The Taser was discharged once by a male senior constable with 12 years experience. This incident was captured on body-cam footage that Assistant Commissioner Peter Cotter described as “confronting”. He said the video would not be released to the public.

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BBC News: Outcry as Australian police Taser 95-year-old care home resident

An elderly Australian woman with dementia is in hospital with life-threatening injuries after being Tasered by police at a care home, BBC News reports. Police was called to Cooma's Yallambee Lodge after reports that 95-year-old Clare Nowland was carrying a knife.

It was reported that Ms Nowland was struck twice - in the chest and the back - before she fell, suffering a fractured skull and a serious brain bleed. Her family are already grieving as they do not expect her to survive.

Community groups, including the NSW Council for Civil Liberties and People with Disability Australia (PwD), have criticised the police response.

For more information, read the full article


City Hub: 95 year-old woman left in critical condition after NSW Police tasered her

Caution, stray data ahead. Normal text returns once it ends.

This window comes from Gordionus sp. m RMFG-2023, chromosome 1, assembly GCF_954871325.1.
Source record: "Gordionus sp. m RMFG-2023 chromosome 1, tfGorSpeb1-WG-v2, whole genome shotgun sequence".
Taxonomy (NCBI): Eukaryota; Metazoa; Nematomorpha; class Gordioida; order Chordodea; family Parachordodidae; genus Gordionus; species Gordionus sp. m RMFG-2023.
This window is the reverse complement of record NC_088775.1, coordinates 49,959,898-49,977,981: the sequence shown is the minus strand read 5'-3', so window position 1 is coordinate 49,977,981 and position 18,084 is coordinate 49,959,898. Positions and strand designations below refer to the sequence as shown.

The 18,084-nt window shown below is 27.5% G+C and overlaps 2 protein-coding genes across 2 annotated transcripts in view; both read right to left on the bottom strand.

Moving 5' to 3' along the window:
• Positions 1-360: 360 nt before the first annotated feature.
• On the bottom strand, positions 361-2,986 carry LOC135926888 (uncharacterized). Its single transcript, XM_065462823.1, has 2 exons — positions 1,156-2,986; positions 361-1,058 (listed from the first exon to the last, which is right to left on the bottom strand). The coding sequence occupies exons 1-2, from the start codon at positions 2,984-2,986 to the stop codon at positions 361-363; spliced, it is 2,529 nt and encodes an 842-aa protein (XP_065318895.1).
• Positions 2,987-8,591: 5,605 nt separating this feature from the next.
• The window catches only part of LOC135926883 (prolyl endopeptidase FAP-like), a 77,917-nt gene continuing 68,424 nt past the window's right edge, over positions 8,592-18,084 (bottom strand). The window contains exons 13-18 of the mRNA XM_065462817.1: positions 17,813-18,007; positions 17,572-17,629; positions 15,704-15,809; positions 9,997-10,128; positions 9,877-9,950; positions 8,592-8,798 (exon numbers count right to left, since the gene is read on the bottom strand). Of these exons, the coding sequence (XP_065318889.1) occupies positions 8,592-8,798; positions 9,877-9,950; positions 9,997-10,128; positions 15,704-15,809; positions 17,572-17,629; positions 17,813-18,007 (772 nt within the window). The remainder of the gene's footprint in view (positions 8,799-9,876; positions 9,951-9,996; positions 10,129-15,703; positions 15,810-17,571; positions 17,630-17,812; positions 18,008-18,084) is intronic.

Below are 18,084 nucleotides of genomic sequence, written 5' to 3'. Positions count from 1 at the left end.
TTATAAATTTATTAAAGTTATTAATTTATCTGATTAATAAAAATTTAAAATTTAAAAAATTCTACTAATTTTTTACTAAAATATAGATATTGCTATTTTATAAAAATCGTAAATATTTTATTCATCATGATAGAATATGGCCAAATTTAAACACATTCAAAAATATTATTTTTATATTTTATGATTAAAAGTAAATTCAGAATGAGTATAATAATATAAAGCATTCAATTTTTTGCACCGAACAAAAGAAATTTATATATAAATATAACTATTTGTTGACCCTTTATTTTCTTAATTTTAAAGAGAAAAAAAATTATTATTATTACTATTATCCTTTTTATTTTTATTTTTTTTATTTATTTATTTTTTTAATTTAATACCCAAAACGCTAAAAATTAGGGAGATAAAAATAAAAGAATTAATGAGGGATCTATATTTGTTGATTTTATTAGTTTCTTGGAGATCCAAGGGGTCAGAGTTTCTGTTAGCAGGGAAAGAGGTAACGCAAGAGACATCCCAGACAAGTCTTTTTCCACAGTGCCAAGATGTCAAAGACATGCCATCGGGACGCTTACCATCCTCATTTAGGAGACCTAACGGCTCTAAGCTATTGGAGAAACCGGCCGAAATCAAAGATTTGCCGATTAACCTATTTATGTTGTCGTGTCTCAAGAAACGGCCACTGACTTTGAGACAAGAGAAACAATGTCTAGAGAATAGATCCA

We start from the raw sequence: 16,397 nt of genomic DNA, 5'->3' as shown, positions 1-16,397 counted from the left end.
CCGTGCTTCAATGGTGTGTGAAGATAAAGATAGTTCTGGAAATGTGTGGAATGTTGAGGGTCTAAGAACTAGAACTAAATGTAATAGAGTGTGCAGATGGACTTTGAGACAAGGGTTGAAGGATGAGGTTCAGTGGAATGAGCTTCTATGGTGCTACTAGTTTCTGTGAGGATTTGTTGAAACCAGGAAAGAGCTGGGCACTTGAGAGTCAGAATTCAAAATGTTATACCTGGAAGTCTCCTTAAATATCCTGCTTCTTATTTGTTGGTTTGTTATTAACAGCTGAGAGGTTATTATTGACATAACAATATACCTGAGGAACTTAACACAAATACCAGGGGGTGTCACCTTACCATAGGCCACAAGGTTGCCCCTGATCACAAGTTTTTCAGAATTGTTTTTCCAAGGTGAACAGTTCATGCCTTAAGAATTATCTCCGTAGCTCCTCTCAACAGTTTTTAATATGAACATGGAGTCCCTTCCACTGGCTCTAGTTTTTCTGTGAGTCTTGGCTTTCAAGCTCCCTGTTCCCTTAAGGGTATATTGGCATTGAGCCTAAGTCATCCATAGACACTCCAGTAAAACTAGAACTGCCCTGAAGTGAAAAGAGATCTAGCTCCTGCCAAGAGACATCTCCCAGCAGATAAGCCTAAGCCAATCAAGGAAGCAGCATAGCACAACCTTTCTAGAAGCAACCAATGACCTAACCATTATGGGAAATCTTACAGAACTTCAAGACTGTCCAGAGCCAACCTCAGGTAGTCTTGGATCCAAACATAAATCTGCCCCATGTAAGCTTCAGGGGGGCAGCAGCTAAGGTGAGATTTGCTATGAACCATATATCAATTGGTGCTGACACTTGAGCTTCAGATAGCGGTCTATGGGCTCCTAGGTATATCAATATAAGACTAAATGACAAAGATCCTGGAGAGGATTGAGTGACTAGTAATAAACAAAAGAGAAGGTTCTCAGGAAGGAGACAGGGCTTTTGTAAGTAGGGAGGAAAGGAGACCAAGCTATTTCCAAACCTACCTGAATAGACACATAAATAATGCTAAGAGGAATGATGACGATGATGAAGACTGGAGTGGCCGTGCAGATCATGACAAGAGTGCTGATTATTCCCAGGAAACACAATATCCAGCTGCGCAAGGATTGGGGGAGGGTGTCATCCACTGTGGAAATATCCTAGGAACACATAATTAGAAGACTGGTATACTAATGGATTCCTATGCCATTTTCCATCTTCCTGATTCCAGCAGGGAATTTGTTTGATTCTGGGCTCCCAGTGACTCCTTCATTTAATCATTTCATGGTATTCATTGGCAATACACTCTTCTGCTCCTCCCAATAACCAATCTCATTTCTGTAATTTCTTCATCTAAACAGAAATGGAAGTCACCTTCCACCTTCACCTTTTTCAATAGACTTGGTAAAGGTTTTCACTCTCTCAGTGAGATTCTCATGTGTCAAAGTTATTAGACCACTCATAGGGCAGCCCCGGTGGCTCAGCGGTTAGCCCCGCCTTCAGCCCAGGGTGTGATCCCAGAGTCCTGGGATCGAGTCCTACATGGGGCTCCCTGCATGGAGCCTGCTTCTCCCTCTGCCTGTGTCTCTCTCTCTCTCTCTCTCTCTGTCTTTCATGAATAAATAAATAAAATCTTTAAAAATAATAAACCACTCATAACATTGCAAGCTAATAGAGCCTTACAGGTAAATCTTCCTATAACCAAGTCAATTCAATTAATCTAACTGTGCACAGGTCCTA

A 95 year-old woman has been left in a critical condition after she was allegedly tasered by police at a regional aged care facility, City Hub's Tileah Dobson reports. 

In the early hours of Wednesday morning, Clare Nowland was wandering Yallambee Lodge in Cooma prompting a call to the police. After an altercation, it was reported that police resulted to tasering Nowland after struggling to disarm her. An investigation into the matter has now been launched by the police, and that a “critical incident team will now investigate the circumstances surrounding the incident.”

President of the NSW Council for Civil Liberties, Josh Pallas has begun calling on the police to cease the use of tasers on vulnerable people “who are experiencing dementia or a mental health crisis.”

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The Guardian: Woman, 95, Tasered by officer at Cooma aged care home, approached on walking frame with a knife, police say

Grandmother Clare Nowland was approaching officers at a “slow pace” using a walking frame when they deemed it necessary to deploy a Taser, leaving her fighting for her life in hospital.

The NSW police have confirmed that that the homicide squad was investigating the incident and that the senior constable involved, who had 12 years experience, is under review and no longer working. The internal investigation will be reviewed by NSW police professional standards and monitored by the Law Enforcement Conduct Commission.

Civil liberties groups, including NSW Council for Civil Liberties demanded an external watchdog, such as the Law Enforcement Conduct Commission, manage the investigation, rather than the NSW police critical incident team.